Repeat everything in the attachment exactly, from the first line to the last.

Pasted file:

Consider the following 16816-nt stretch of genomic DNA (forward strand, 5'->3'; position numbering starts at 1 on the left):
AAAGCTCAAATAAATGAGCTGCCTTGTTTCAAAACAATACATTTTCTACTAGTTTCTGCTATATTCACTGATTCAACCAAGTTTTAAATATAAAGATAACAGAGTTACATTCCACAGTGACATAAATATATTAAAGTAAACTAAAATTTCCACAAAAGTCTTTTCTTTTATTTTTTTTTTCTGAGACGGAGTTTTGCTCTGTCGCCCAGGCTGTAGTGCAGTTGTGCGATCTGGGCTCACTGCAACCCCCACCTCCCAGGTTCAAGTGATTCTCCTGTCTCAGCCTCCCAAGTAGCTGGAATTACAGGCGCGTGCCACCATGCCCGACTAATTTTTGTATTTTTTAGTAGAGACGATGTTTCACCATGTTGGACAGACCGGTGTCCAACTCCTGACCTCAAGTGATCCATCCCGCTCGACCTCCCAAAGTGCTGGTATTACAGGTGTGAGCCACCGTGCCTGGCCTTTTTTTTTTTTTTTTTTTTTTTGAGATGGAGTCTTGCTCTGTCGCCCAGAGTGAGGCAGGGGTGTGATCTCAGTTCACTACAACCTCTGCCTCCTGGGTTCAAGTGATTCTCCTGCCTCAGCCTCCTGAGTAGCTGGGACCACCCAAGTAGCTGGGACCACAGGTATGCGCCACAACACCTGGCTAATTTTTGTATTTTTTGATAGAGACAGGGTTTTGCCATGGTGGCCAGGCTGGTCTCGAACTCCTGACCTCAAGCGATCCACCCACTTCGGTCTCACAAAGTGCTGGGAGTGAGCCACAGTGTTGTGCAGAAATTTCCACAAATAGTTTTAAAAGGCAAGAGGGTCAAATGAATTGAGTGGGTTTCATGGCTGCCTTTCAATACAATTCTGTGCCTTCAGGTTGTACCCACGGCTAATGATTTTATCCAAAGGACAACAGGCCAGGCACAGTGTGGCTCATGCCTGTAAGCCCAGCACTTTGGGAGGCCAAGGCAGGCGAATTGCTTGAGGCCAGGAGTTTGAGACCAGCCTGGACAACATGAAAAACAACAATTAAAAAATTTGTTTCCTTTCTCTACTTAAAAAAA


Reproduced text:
Consider the following 16816-nt stretch of genomic DNA (forward strand, 5'->3'; position numbering starts at 1 on the left):
AAAGCTCAAATAAATGAGCTGCCTTGTTTCAAAACAATACATTTTCTACTAGTTTCTGCTATATTCACTGATTCAACCAAGTTTTAAATATAAAGATAACAGAGTTACATTCCACAGTGACATAAATATATTAAAGTAAACTAAAATTTCCACAAAAGTCTTTTCTTTTATTTTTTTTTTCTGAGACGGAGTTTTGCTCTGTCGCCCAGGCTGTAGTGCAGTTGTGCGATCTGGGCTCACTGCAACCCCCACCTCCCAGGTTCAAGTGATTCTCCTGTCTCAGCCTCCCAAGTAGCTGGAATTACAGGCGCGTGCCACCATGCCCGACTAATTTTTGTATTTTTTAGTAGAGACGATGTTTCACCATGTTGGACAGACCGGTGTCCAACTCCTGACCTCAAGTGATCCATCCCGCTCGACCTCCCAAAGTGCTGGTATTACAGGTGTGAGCCACCGTGCCTGGCCTTTTTTTTTTTTTTTTTTTTTTTGAGATGGAGTCTTGCTCTGTCGCCCAGAGTGAGGCAGGGGTGTGATCTCAGTTCACTACAACCTCTGCCTCCTGGGTTCAAGTGATTCTCCTGCCTCAGCCTCCTGAGTAGCTGGGACCACCCAAGTAGCTGGGACCACAGGTATGCGCCACAACACCTGGCTAATTTTTGTATTTTTTGATAGAGACAGGGTTTTGCCATGGTGGCCAGGCTGGTCTCGAACTCCTGACCTCAAGCGATCCACCCACTTCGGTCTCACAAAGTGCTGGGAGTGAGCCACAGTGTTGTGCAGAAATTTCCACAAATAGTTTTAAAAGGCAAGAGGGTCAAATGAATTGAGTGGGTTTCATGGCTGCCTTTCAATACAATTCTGTGCCTTCAGGTTGTACCCACGGCTAATGATTTTATCCAAAGGACAACAGGCCAGGCACAGTGTGGCTCATGCCTGTAAGCCCAGCACTTTGGGAGGCCAAGGCAGGCGAATTGCTTGAGGCCAGGAGTTTGAGACCAGCCTGGACAACATGAAAAACAACAATTAAAAAATTTGTTTCCTTTCTCTACTTAAAAAAA